You've definitely gone from one extreme to the other there - from a steel-forked, low-end Halfords bike, to a high-end bike. There's a whole load of stuff in between which offers a great balance of performance vs cost and whether you are a sport rider, or a commute rider you need to pick the one that suits you. I can only speak for myself when I say that I'd rather risk a decent bike being stolen from outside the cafe than do a 100 mile ride on a low-end bike! Yes, there is a law of diminishing returns and the difference between a £5,000 bike and a £10,000 bike may well be hard for a casual rider to spot (and even harder to justify!), but pretty much any cyclist will be able to appreciate the difference between a £300 Halfords bike and the Scott in this deal and I would say that few would choose to go back after having ridden the better bike. Anyway, each to their own and all that.
I didn't say not to have a more expensive bike I said for everyday use where it could get abused and stolen it could be overkill and less than ideal. There are a lot of entry level Claris road bikes that have aluminium frames and steel forks like the Carrera Virtuoso. They are about £300 thereabouts. In your situation you have more control either end of your journey but that may not be the same for everyone. Some people may need to store their bike outside in a less secure area both at home and at work and may stop off at other locations where the bike isn't securely stored, shops etc. It's really down to your area I guess and how chilled you are about your bike being stolen or damaged. Some people think positively until sh*t happens others think about sh*t happening before the event especially in a high crime area. I've seen forum postings where people have bought high end bikes for normal use and then seem to be constantly worried about them. I was looking at 2 Brompton bicycles outside a pub and I could see someone looking out the window clearly in panic mode thinking I was going to steal or maybe scratch up the bikes who was clearly one of the owners of those bikes. I just feel that for most people the tiny performance gains of a high end bike can be offset by many negatives to owning such a bike be it more easily damaged, more likely stolen and higher maintenance costs requiring higher cost replacement parts.
OK, your point about nailing a posh bike to some railings is fair, but implying that you shouldn't even own a half-decent bike is a bit over the top, tbh. After all, my takeaway from that video was "bike securely locked to bike rack successfully foils potential thief. Viewers mostly disappointed that noone chose to run him over too." If you have nice kit, you need to look after it, but I'm afraid that saying there are bad people out there, so I won't own a bike worth more than £300 is both unrealistic and, honestly, a bit defeatist. There are plenty of people who commute between home and office and have secure storage at both ends (mine literally sits by my desk!) and similarly, plenty that choose to use carbon bikes for such activities too. It's also worth noting that you'd really struggle to find any bikes in the mid-range (way cheaper than list price on this one) that don't have at least a carbon fork, because of the material's natural dampening effect on road noise and general reduction in the cost of such components on a frameset. Many cheaper bikes might pair one with an alloy steerer, but above £1000 I'd expect full carbon forks on most road bikes. Sure, there are still bikes available with full steel, aluminium or titanium builds, but they are becoming more niche and you'll pay heavily for the privilege of owning one. For me, at least, I now only own carbon bikes, having gradually whittled away the alloy ones over the years and value the ride dynamic and light weight of them. I'm yet to have one break on me...at least not without incurring a fair amount of blame myself :-)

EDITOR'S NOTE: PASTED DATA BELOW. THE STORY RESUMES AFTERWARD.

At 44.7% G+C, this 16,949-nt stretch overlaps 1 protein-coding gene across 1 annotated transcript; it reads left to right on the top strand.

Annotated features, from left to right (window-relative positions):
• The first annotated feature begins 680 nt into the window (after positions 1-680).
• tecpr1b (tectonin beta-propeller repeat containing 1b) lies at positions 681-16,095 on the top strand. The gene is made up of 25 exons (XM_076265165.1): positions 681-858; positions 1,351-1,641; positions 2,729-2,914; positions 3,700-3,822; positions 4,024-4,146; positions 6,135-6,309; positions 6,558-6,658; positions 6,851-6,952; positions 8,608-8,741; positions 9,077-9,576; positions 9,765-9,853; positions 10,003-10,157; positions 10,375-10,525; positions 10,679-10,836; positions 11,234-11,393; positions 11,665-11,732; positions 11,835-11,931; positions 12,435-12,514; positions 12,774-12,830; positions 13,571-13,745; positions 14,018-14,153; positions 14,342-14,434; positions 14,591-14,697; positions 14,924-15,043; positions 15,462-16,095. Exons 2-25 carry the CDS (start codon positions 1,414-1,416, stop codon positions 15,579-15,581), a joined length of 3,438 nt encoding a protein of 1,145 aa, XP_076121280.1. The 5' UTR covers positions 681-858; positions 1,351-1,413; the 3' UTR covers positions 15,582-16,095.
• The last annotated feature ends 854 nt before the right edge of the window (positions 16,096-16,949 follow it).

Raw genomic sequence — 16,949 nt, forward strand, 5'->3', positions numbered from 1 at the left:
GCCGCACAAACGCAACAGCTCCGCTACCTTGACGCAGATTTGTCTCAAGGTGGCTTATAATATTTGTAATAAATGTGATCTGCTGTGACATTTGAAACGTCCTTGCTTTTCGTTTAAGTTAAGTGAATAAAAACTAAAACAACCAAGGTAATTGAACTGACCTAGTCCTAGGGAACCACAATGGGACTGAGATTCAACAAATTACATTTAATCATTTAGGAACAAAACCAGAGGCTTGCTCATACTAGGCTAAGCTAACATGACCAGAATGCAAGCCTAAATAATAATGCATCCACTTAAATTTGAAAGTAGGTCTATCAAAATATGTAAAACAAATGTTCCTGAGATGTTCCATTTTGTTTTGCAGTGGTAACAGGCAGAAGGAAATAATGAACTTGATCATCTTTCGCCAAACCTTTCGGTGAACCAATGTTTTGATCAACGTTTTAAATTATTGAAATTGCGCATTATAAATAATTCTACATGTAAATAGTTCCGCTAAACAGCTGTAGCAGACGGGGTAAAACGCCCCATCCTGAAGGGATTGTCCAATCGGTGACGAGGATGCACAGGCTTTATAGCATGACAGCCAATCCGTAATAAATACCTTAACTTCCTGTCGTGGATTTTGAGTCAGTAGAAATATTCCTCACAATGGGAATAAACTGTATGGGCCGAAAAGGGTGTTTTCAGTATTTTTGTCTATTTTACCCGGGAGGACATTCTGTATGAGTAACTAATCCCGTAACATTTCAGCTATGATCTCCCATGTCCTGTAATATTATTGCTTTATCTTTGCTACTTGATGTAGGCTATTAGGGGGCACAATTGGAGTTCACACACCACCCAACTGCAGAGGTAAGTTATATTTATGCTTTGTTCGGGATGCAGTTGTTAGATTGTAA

All good points but aluminium frames always get weaker with time and often ride more harshly. Where as carbon frames often have far better ride quality but are more vulnerable to damage. The other point is the most dangerous carbon fibre component is the forks which are often fitted to aluminium framed bikes too. That is the component most likely to fail without warning and the most dangerous. Failures of carbon fibre frames are less likely to be as dangerous. That info is from Luescher Technik on youtube who is a big carbon fibre fan and expert repairer of carbon fibre frames. From a safety viewpoint it is better to have a carbon fibre frame with steel forks than an aluminium frame and carbon fibre forks, not that anyone configures a bike that way with a carbon fibre frame. Personally I wouldn't get a carbon fibre bike as an everyday commuting, shopping type bike I'd stick to an aluminium or steel frame with steel forks and would only consider carbon fibre as a weekend leisure riding or competitive racing type bike. I saw a carbon fibre bike locked with other bikes in a rack and the 2 older road bikes had fallen over onto the carbon fibre bike and could have caused damage, I didn't stop to look in detail. Not really robust bikes that can take much abuse with everyday riding and I prefer bikes that take more abuse and are less appealing to thieves. I always find it re-assuring in the past if I lock my bike up in a rack that has a higher end bike also locked up as that bike is far more likely to get stolen. Here is a thief who has decided he would rather have this nice carbon fibre bike rather than the lower end bike he currently has. I guess my point is not having to worry about theft so much is for me an appealing part of having a lower end bike. https://www.youtube.com/watch?v=CBn_HCTZiYc
I think it is because you're not looking at a cheap 800 quid carbon bike, it's a 1600 quid carbon bike.